How Much Should a Tenant's Security Deposit Be?

What Should Landlords Collect From Tenants as Deposit?

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Question: How Much Should a Tenant's Security Deposit Be?

Answer:
How much a tenant's security deposit should be is based on 3 factors:

1. Statewide Law

2. Price of Rental Unit

3. Property Amenities

1. Statewide Law Determines Security Deposit

How much you can collect from a tenant as a security deposit may be determined by the state where your property is located. Twenty-five states have no limit on the maximum amount you can collect and 25 states, plus the District of Columbia, do set a maximum limit on how much you can collect.

  • States With Limits

In states that do have a security deposit limit, such as North Carolina and Nevada, the amount you can charge varies from as little as two weeks' rent to as much as three months’ rent.

As an important note, these are statewide limits. You must also know the laws of your local municipality, because they may impose different rules and regulations than the statewide level.

  • States Without Limits

Many states, such as Florida and Texas, do not place limits on the security deposit. In states such as these, a landlord is free to charge a tenant an amount of their choosing, but landlords find it is often in their best interest to keep their security deposits on par with other landlords in the area so they have an easier time finding tenants.

2. Rental Price of the Unit

A second factor that influences how much you can collect as a security deposit is the price of your rental unit. This price will influence the deposit regardless of whether your state has limits on the maximum amount you can collect.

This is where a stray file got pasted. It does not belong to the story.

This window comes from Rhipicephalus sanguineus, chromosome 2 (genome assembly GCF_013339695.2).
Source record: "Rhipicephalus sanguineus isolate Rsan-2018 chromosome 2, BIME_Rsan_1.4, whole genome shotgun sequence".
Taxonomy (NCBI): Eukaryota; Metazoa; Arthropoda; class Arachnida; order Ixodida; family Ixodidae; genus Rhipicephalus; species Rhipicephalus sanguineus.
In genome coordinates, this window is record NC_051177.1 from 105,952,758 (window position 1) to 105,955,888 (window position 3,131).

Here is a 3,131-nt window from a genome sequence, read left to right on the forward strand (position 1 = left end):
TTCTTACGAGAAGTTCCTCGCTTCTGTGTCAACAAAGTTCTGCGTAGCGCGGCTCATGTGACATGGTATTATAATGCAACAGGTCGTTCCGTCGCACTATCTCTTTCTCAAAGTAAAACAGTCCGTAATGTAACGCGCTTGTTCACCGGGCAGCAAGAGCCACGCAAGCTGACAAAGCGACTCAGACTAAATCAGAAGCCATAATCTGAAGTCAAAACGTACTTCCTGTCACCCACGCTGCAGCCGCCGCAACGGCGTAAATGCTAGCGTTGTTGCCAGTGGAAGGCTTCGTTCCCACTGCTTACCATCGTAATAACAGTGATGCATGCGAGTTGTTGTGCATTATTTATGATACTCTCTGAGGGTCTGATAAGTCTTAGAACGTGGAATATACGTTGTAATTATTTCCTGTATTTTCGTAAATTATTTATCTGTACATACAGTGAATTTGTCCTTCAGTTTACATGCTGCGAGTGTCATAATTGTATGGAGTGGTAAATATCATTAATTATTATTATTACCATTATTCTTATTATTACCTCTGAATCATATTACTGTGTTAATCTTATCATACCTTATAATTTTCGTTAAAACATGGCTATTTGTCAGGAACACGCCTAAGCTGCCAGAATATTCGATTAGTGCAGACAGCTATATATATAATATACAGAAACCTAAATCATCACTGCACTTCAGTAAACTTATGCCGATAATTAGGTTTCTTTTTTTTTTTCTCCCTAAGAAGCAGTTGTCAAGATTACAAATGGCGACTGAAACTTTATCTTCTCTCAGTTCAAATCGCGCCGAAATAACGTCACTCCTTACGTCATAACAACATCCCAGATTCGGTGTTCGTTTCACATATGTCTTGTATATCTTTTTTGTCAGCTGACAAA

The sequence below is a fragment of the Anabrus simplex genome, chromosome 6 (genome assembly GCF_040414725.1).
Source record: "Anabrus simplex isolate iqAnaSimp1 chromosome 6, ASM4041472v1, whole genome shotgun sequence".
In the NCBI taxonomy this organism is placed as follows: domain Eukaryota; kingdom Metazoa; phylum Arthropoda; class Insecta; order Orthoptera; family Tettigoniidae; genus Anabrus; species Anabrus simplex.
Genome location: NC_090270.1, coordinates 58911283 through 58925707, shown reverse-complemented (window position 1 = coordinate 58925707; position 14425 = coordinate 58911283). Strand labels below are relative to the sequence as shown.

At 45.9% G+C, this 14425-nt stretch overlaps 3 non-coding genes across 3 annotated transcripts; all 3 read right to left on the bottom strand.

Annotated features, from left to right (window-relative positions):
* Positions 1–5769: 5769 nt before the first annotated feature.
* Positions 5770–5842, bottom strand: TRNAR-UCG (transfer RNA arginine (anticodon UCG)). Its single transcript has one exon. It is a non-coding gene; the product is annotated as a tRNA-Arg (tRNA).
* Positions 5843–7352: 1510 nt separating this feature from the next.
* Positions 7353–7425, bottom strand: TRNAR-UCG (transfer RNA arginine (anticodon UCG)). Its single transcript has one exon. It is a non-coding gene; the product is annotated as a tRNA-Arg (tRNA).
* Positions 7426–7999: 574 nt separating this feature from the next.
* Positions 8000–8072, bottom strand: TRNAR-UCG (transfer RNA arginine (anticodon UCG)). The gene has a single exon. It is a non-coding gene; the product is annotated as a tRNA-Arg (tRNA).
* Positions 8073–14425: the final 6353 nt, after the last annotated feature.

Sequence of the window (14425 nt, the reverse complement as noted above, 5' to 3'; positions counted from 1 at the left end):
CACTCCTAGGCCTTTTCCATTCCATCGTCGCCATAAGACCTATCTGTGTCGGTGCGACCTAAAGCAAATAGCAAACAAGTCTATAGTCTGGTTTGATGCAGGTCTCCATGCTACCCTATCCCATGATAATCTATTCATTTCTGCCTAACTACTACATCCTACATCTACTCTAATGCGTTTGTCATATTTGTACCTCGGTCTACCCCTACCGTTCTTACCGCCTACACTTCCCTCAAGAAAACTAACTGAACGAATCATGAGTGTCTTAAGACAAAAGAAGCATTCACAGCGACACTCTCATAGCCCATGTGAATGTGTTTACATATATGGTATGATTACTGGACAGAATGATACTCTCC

• States With Limits

If your state has specific laws which limit security deposits, then the maximum you can charge is based on the monthly rent of your unit. Say your rental property is in Maryland, where the security deposit limit is two months' rent. The monthly rent of your unit is $1,000. Therefore, the most you can charge as a security deposit is $2,000, or two months' rent.

  • States Without Limits

Even if your state has no limit on security deposits, the security deposit you collect will still be based on the monthly rent of the unit. It has become common practice that security deposits are based on some portion of the monthly rent. It is usually accepted to ask for the equivalent of half or whole month's rent. For example, if the monthly rent is $1,000, a security deposit of $500 would be a half month's rent. A security deposit of $1,000 would be a whole month's rent. It is uncommon to ask for other percentages, such as one-quarter or one-third of a month's rent.

3. Property Amenities

A third factor in determining how much a tenant's security deposit should be are the amenities of the property or of the unit. Some examples of amenities which could warrant higher security deposits are:

  • Elevator in Building
  • Doorman in Building
  • Private Parking
  • Fully Furnished Unit
  • Washer/Dryer in Unit

Of course, if your state has a security deposit limit, then you cannot charge a tenant more than this for the security deposit, regardless of the amenities the unit has.